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Bakersfield College

Bakersfield Night Sky - January 3, 2021

Bakersfield Night Sky — January 3, 2021
By Nick Strobel

Happy New Year! I pray for a kinder, more compassionate 2021. Yesterday was perihelion day when Earth was closest to the sun. Our planet was just 91,399,454 miles from the sun or three percent closer than at its farthest point, aphelion in early July. Remember that the seasonal changes are due to the changing angle of sunlight hitting our part of the Earth and changing amount of time the sun is above the horizon and both of those changes are due to the tilt of Earth’s rotation axis with respect to its orbit around the sun. 

Jupiter and Saturn are now 1.5 degrees apart on the sky and are visible very low in the southwest after sunset. On January 9 and 10 Mercury will join them to make a nice triangle with Jupiter at the top point, Mercury at the lower left point and Saturn at the lower right point. You’ll probably need to use binoculars to see them through the glow of twilight

After Jupiter and Saturn set, the evening sky will just have Mars. Mars is still quite bright, shining a brilliant orange-red color high in the south after sunset. It’ll be on the left side of the dim constellation, Pisces. Above and to the right of Mars will be the Great Square of Pegasus. The waning gibbous moon won’t rise until about 10:30 p.m. After that you’ll need to wait until about 6 a.m. to see another solar system object rise in the east—Venus. Venus will be the very bright “morning star”.

Here’s a brief run down of what’s happening this year. February will be the month of Mars exploration with the UAE’s Hope going into orbit on February 9, NASA’s Perseverance rover landing on February 18, and China’s Tianwen 1 reaching Mars right about then as well. Tianwen 1 will look for a landing spot for its rover and lander and send them down in April.

March 20 is our spring equinox. This year’s “supermoons” (full moon happening within 24 hours of being closest to Earth perigee) are on April 26 and May 26. The May 26 supermoon will also be a brief total lunar eclipse. The moon will skirt the northern edge of Earth’s umbra being totally inside for just 15 minutes shortly after 4 a.m.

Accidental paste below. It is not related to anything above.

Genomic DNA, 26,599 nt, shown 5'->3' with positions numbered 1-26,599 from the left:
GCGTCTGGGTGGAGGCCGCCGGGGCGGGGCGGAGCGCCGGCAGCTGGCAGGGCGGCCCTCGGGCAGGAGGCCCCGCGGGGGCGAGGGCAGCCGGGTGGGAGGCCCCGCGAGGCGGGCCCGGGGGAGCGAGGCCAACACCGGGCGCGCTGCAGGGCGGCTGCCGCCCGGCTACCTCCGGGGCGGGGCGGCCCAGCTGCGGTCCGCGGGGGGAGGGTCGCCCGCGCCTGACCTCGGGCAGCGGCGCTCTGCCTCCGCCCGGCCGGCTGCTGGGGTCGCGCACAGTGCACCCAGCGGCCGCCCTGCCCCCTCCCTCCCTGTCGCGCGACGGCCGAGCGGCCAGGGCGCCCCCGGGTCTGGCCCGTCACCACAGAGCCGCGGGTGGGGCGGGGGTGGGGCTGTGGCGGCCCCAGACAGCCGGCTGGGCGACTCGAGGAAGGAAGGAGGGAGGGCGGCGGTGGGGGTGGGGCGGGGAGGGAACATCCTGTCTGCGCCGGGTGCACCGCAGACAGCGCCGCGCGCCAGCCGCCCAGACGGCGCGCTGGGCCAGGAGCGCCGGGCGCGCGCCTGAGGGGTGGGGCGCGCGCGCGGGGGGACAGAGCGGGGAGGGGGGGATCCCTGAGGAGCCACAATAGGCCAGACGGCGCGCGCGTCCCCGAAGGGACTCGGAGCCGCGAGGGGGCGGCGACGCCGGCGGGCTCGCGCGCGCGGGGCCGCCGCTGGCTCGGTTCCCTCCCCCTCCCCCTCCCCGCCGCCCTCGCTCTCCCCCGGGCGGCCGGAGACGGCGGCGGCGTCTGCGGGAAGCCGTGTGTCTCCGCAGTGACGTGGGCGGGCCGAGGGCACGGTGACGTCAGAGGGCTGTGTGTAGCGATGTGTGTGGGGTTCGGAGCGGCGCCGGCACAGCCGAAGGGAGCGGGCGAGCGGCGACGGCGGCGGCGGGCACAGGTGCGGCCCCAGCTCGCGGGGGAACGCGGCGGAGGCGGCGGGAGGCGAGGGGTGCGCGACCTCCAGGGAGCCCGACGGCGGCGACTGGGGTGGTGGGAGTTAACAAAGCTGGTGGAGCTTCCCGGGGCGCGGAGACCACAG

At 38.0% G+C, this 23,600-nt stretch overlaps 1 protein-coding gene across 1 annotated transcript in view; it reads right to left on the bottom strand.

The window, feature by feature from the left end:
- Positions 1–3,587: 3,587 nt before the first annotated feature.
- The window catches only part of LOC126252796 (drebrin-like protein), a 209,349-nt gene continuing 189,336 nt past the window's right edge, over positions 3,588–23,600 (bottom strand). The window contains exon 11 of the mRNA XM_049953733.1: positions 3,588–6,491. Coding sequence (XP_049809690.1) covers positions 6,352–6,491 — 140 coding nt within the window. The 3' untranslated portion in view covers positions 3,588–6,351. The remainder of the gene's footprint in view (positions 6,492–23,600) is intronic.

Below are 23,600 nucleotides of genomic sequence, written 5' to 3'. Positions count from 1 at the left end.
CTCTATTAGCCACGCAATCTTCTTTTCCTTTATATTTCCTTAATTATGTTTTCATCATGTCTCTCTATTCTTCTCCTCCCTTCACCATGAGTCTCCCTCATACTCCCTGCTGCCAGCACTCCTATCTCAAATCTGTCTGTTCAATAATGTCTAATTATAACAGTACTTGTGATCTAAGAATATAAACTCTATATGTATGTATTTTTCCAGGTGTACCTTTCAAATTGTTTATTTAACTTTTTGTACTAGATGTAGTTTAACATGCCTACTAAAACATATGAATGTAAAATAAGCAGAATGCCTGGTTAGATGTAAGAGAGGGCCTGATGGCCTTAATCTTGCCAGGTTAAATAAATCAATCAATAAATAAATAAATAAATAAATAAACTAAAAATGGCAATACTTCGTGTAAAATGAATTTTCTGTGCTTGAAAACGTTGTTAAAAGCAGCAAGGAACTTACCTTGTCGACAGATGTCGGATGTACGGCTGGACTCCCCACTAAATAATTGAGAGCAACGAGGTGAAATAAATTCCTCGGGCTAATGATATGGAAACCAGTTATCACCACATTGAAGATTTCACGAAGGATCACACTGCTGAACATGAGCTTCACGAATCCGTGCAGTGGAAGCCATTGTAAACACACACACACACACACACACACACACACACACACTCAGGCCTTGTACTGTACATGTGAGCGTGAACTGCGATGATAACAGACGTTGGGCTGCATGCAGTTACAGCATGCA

June 20 is our summer solstice and three days later Mars will in the very middle of the Beehive Cluster which should be a pretty sight in a low-power telescope or binoculars. 

July 5 is aphelion day. Later in July, on July 22, the DART (Double Asteroid Redirection Test) mission launches for the binary NEO Didymos and Dimorphos. These near-Earth asteroids are 780 meters and 163 meters in diameter, respectively. DART will reach the binary system in late September 2022 and set itself up for an impact within a couple of weeks while the Italian-built LICIA Cube CubeSat watches from a safe distance. The primary objective of DART is to assess kinetic impact as a method for redirection of any future asteroids found to be on a trajectory to impact Earth.

The night of August 11/12 will be the peak of the Perseid meteor shower and the waxing crescent moon will set long before the top of the peak in the early pre-dawn hours. September 22 is our fall equinox

The Lucy mission to explore multiple Trojan asteroids launches on October 16. The Trojan asteroids are those orbiting the sun in the Lagrange gravitational balance points with Jupiter and the sun. They orbit sixty degrees ahead of and behind Jupiter. Lucy will start exploring its first Trojan asteroid in early April 2027 and end with its sixth Trojan asteroid in March 2033.

The long, long-awaited launch of the James Webb Space Telescope (JWST) will happen on October 31. JWST will be the largest and most complex space observatory ever put into space. Observing in the infrared with a 6.5-meter Beryllium coated segmented mirror, it will be able to study the formation of the first galaxies as well as peer inside the dust cocoons around forming stars and planetary systems. JWST was originally scheduled to launch in 2013 but various technical difficulties and COVID-19 pushed the launch date. JWST will be orbiting  about a million miles from Earth, so everything has to work correctly the first time—no opportunities for servicing missions like we did with the Hubble Space Telescope.

On November 19 will be a partial lunar eclipse. The December 5 evening sky will display a glorious fifty-degree line of Jupiter, Saturn, Venus, and the moon in the western twilight and the moon will visit each of the planets over the following three nights. Near the end of December we will also be able to see Mercury with them. December 21 is our winter solstice.

Sometime in the last half of 2021 will be the first crewed mission of Boeing’s Starliner capsule. Boeing’s Starliner will give the U.S. a second option for sending people to the International Space Station; SpaceX’s Dragon being the other transport.
 

Nick Strobel
Director of the William M Thomas Planetarium at Bakersfield College
Author of the award-winning website www.astronomynotes.com

Early January 2021 at 8:30 PM looking south